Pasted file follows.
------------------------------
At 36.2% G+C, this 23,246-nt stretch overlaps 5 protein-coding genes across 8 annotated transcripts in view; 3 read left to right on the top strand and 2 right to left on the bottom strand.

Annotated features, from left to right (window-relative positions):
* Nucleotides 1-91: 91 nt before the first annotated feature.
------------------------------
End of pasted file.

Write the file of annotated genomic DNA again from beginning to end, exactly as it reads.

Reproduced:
At 36.2% G+C, this 23,246-nt stretch overlaps 5 protein-coding genes across 8 annotated transcripts in view; 3 read left to right on the top strand and 2 right to left on the bottom strand.

Annotated features, from left to right (window-relative positions):
* Nucleotides 1-91: 91 nt before the first annotated feature.